Traffic Engineering

Invented by Burton Marsh, Class of 1920

Marsh was the first full-time traffic engineer in the United States. After receiving his degree in civil engineering from WPI, he worked for a time as a city planner. His achievements in that field attracted the interest of the mayor of Pittsburgh, who appointed him head of the city's new Bureau of Traffic Relief in 1924. He was so successful, Philadelphia lured him away to tackle its traffic mess in 1930.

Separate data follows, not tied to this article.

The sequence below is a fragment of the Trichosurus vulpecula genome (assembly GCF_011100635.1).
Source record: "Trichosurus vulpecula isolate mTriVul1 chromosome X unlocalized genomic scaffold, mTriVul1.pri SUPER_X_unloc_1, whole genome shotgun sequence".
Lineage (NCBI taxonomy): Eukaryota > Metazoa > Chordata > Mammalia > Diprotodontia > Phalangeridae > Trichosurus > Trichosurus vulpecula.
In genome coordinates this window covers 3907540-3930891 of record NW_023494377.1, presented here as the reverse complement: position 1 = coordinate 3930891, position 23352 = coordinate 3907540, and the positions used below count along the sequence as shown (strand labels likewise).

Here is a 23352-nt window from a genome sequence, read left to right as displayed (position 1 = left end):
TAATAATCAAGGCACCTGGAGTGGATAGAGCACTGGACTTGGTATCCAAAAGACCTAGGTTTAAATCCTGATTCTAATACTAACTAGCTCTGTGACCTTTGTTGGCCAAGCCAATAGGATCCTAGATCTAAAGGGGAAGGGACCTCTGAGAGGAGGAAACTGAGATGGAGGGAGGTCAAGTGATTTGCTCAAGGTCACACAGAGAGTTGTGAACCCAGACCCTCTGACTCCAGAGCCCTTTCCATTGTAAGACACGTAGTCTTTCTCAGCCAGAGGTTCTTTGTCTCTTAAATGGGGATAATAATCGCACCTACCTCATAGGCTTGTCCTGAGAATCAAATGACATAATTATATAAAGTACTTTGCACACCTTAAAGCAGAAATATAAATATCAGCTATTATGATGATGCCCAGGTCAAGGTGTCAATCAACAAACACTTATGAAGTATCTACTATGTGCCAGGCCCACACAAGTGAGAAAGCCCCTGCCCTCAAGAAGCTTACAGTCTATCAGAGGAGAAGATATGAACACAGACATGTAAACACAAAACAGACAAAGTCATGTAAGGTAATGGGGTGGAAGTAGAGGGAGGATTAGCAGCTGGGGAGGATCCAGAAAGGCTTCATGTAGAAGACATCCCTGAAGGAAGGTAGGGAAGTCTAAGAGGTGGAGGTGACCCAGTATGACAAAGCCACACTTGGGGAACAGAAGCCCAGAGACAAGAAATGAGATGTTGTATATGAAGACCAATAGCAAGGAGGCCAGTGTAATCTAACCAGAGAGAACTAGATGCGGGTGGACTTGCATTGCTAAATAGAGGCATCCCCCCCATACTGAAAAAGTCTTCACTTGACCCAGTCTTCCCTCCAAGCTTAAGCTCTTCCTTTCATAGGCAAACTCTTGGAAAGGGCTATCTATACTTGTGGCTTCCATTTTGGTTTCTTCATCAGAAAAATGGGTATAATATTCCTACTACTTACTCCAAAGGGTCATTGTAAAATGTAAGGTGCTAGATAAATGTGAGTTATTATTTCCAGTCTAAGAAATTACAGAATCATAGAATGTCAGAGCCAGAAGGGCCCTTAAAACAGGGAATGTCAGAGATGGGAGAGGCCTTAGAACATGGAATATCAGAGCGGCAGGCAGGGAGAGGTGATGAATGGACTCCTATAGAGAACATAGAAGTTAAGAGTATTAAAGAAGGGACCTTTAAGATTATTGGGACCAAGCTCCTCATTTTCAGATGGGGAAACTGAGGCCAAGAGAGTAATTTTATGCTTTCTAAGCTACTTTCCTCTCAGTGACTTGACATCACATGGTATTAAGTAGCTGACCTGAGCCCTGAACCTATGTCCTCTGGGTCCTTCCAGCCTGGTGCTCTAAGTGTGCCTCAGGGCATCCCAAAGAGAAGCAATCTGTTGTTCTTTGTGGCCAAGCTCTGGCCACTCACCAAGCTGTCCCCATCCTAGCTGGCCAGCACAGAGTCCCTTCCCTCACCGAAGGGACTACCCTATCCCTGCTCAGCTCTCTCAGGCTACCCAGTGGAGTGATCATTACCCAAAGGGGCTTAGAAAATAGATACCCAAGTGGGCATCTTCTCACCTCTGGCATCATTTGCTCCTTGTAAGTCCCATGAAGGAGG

Three years later, Marsh became director of traffic engineering and safety for the American Automobile Association, where he pioneered an emphasis on pedestrian safety that contributed to a major reduction in pedestrian fatalities between 1937 and 1957--despite a significant jump in the number of cars on the road. He also helped establish the AAA's school safety patrol and assisted in setting up driver education programs in the nation's elementary and secondary schools. From 1967 to 1970, he was executive director of the Institute of Transportation Engineers, an organization he helped found. In 1970, the ITE created the Burton W. Marsh Distinguished Service Award, its highest honor.

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